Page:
Newt Gingrich cannot help himself. At his core, he is basically a rogue elephant. Sooner or later he rampages through the underbrush crushing everything in sight—including the crops and edifices upon which his constituents depend. He proved this once more during the Fox News sponsored debate inIowa.
This time, Gingrich proposed neutering the federal courts. He recommended that the congress and/or the president dismantle some of these judiciaries. At the very least, he proposed that members of congress call the justices with whom they disagree before them so that they could bludgeon them into submission during open hearings.
Were this done, however, it would abolish the balance of power so carefully crafted by the founders. Two centuries of establishing the boundaries between what the president, congress, and the courts can do would be thrown out the window on the whim of a presidential campaign.
During the debate itself, Megyn Kelly noted that if a Republican congress could eliminate courts it did not like, so could a democratic congress once it took over. Far from de-politicizing the courts, Gingrich’s suggestion would open the doors to demagogic grandstanding of a magnitude never previously witnessed.
Kelly’s observation, however, went right over the heads of the Iowa audience, which loudly applauded Newt’s folly. These conservatives agreed that some court decisions are so outrageous they should be overturned. This apparently blinded them to the dangers of Newt’s solution.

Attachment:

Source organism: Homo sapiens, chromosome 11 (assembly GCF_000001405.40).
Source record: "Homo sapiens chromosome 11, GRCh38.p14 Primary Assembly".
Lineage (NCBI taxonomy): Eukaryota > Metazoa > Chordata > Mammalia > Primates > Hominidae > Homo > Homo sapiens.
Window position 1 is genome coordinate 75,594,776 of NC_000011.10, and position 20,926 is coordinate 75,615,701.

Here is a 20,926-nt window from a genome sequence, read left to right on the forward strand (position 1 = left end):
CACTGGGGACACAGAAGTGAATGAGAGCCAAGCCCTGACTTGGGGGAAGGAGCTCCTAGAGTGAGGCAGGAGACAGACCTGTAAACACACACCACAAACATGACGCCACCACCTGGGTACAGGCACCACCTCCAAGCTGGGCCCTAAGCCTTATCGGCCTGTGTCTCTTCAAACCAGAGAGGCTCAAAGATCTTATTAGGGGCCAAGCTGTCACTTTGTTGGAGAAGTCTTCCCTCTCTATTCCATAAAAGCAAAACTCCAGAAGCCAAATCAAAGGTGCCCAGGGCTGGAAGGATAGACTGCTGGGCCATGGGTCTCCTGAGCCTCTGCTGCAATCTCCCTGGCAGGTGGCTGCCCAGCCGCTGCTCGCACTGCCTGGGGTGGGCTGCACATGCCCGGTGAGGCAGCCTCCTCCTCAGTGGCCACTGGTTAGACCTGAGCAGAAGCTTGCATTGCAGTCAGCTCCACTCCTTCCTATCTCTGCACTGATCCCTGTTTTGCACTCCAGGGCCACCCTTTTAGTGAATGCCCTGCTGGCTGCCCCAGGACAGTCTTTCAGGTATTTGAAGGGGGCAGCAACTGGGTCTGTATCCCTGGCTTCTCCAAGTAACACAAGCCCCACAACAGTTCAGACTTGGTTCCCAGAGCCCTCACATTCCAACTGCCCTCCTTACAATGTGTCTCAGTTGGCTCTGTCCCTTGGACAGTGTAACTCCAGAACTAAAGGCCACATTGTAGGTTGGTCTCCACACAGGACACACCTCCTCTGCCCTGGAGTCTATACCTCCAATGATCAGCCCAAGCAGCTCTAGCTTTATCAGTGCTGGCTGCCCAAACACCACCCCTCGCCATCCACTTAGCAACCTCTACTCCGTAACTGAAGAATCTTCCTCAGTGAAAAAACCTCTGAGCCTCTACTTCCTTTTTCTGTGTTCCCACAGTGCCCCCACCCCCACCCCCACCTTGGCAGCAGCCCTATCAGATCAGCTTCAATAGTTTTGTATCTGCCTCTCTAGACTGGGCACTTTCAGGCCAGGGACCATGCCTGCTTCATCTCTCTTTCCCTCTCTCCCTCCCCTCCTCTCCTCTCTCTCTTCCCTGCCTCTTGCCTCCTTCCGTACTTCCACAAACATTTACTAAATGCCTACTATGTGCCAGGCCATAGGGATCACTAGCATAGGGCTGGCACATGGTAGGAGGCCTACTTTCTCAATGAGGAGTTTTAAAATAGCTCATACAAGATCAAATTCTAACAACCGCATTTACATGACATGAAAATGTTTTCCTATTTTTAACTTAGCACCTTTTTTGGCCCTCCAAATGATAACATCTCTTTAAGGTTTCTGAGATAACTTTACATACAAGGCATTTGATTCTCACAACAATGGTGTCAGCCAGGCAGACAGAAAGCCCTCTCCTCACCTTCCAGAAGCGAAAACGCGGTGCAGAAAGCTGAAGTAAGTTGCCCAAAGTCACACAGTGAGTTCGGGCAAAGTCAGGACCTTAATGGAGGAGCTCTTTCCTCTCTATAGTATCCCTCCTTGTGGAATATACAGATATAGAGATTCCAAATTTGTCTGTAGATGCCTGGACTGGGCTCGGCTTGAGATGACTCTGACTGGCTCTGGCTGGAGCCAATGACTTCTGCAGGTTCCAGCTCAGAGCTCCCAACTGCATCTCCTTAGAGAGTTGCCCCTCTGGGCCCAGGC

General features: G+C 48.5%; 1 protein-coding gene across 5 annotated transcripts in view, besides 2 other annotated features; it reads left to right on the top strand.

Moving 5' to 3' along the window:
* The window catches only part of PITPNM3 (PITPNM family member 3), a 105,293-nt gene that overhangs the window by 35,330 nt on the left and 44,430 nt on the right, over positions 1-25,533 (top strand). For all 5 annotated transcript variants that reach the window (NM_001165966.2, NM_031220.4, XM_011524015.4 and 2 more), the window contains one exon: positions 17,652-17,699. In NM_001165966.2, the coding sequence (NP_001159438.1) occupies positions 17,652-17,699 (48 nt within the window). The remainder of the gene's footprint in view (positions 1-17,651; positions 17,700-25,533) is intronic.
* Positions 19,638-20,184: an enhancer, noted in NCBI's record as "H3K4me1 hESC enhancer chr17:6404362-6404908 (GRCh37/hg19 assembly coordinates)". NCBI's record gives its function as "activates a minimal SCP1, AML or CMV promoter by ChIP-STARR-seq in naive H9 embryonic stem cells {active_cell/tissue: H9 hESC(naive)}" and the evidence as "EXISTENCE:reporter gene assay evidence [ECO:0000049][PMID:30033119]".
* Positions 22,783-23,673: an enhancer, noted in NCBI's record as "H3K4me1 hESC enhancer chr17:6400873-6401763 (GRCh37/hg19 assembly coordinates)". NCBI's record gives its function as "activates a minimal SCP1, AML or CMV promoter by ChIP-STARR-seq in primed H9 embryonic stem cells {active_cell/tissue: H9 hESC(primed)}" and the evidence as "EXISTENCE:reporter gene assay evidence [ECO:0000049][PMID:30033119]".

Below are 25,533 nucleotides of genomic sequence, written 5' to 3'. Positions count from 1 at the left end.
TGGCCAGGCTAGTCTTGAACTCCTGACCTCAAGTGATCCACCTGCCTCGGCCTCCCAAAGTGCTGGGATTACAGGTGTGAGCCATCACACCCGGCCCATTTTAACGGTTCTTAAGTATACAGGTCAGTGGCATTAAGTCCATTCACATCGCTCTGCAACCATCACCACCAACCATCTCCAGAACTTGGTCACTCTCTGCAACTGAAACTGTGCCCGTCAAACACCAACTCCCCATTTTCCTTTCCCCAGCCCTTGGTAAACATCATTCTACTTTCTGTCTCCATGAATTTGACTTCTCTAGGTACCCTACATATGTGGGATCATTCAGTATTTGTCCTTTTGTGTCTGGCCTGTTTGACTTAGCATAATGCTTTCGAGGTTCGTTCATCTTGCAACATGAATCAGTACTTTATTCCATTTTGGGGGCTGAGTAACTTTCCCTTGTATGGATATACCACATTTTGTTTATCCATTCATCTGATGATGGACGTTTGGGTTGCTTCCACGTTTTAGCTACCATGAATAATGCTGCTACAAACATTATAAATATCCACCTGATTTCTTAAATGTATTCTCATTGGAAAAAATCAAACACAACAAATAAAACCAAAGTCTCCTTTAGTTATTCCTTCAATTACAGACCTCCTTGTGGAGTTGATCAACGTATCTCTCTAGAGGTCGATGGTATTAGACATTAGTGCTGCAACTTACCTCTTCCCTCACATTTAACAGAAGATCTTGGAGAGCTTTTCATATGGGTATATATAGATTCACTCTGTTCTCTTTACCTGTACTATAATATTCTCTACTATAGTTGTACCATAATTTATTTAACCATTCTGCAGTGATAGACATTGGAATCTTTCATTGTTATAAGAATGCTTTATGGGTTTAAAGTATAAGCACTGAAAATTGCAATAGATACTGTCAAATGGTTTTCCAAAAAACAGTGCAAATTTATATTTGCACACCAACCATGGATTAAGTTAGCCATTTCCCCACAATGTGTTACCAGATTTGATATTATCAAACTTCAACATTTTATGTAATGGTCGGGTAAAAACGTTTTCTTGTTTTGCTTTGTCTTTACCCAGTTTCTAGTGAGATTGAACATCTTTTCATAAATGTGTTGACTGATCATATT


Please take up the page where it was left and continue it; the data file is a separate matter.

A clue as to what could go wrong was buried in one of Gingrich’s own allusions. He proudly proclaimed that he was merely following in the footsteps of such illustrious presidents as Franklin Roosevelt.
Sadly, this was true. But as a historian Newt should have known that Roosevelt’s effort to “pack the Supreme Court” put his administration in jeopardy. Roosevelt, it may be remembered, was furious with the court for having ruled his National Recovery Administration (NRA) unconstitutional. He, therefore, wanted to increase the court’s membership to fifteen so that his appointees would do his bidding. So egregious was this power grab that even his own party objected.
Moreover, the court had been right. The NRA was a monstrosity. Among other things, it would have jailed small business people for the temerity of charging less for their products than the federal regulators would allow. This was clearly a case of political overreaching.
Yes, the courts can be wrong. But so can the president and congress. Castrating the courts will not solve this problem. What can correct it is a president who appoints the right sort of justices. This is what Newt should have recommended, but in his proclivity to be bold, he went too far.
This unfortunately is not an isolated example of his intemperance. It is, in fact, part of who he is.